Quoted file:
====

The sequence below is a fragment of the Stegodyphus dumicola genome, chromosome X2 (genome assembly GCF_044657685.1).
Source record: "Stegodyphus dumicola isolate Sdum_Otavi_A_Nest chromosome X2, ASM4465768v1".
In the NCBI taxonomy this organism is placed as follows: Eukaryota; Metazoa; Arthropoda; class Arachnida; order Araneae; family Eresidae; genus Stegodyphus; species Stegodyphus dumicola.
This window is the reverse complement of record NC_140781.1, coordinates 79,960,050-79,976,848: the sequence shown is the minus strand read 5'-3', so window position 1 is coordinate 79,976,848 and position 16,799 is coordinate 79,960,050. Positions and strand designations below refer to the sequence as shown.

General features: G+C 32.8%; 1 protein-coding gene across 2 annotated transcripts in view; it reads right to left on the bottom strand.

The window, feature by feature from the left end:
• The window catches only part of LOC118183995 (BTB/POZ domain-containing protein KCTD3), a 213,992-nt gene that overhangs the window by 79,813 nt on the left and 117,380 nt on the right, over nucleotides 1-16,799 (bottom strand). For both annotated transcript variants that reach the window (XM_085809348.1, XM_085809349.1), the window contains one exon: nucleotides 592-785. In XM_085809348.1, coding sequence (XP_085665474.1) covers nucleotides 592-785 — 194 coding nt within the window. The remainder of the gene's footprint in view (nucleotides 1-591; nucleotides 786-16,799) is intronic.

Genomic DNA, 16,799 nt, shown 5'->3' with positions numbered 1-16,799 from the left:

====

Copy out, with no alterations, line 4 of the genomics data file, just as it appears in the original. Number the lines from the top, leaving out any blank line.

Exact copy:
This window is the reverse complement of record NC_140781.1, coordinates 79,960,050-79,976,848: the sequence shown is the minus strand read 5'-3', so window position 1 is coordinate 79,976,848 and position 16,799 is coordinate 79,960,050. Positions and strand designations below refer to the sequence as shown.